UH-OH: Democrats 'Surge' On Generic Congressional Ballot After Tax Break Honeymoon Ends

Things are going south quickly.

A new CNN poll shows Democrats are back up to a double-digit lead over Republicans in the generic ballot now that initial excitement over the GOP's tax cut plan has worn away.

The survey released Monday "put the Democratic advantage in the congressional generic ballot at an eye-popping 16 points." Other polls, including the Real Clear Politics average, The Hill reports, have Democrats with a smaller, but still double-digit, lead — around 10 points.

According to The Hill, Republicans had closed the gap back in January, after passing a multi-faceted tax reform plan that included a major corporate tax overhaul and smaller, yet substantial tax breaks for individual workers. At the time, companies reporting their first quarter earnings were quick to add that they would be increasing wages and expanding benefits, and Republicans earned quite the public relations honeymoon as a result.

But as January wore on, it seems voters reverted back to their earlier impressions of the Trump presidency. Scandals involving Trump's alleged extra-marital affairs, which happened well before he ran for president in 2016, fanned flames of discontent, as did the Congressional showdown over immigration reform.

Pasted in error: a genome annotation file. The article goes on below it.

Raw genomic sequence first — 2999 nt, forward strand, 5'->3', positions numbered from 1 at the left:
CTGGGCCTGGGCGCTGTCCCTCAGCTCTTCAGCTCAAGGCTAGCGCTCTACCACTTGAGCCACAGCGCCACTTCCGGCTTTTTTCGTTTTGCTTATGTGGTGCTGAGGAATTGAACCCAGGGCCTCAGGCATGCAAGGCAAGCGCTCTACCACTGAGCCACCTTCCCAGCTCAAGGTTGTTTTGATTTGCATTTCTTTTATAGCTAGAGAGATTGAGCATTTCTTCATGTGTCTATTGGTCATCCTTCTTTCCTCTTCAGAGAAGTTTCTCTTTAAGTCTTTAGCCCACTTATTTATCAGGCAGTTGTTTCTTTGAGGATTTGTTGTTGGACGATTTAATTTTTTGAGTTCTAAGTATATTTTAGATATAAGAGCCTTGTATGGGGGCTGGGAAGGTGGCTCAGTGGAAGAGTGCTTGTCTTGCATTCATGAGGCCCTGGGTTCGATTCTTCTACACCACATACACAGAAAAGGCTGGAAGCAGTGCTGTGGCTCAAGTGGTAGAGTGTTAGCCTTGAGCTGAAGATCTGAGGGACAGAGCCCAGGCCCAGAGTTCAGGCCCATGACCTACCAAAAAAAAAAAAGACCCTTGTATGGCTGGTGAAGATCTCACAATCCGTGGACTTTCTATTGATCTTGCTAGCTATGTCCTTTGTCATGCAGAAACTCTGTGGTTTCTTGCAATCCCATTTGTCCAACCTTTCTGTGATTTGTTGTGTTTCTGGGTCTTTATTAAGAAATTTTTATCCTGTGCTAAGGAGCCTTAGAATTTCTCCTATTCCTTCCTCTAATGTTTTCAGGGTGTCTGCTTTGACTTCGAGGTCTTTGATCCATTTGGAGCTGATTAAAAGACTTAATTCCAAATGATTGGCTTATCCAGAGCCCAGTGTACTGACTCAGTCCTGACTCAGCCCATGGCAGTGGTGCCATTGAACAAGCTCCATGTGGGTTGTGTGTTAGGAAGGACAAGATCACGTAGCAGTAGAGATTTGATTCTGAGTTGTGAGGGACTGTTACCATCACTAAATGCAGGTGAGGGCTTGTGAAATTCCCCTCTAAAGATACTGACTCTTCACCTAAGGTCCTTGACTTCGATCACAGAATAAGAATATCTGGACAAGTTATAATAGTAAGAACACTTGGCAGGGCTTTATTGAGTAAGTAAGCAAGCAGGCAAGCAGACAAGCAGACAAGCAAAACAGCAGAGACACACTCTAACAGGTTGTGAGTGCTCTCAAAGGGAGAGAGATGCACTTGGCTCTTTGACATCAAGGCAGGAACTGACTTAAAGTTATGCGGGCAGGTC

Now, in the wake of a mass shooting in Parkland, Florida, voters are attuned to gun policy more than economic policy, and no matter which way voters may lean on the issue of gun control, when they're not talking about taxes, Republicans lose.

Part of the problem may also be that Republican voters — and not just long-term Republicans — are separating the Congressional GOP from President Donald Trump. The Cook Political Report, which is tracking seats up for grabs in the 2018 election, shows some areas where Trump won in 2016, as "leaning Democrat."

Pollsters who spoke to The Hill, though, caution that a generic ballot temperature check taken now, in February, may not accurately predict the electoral sentiment in November, and voters have been extremely unpredictable these past few cycles. And there's plenty of time for Republicans to be better — and for Democrats to screw up.

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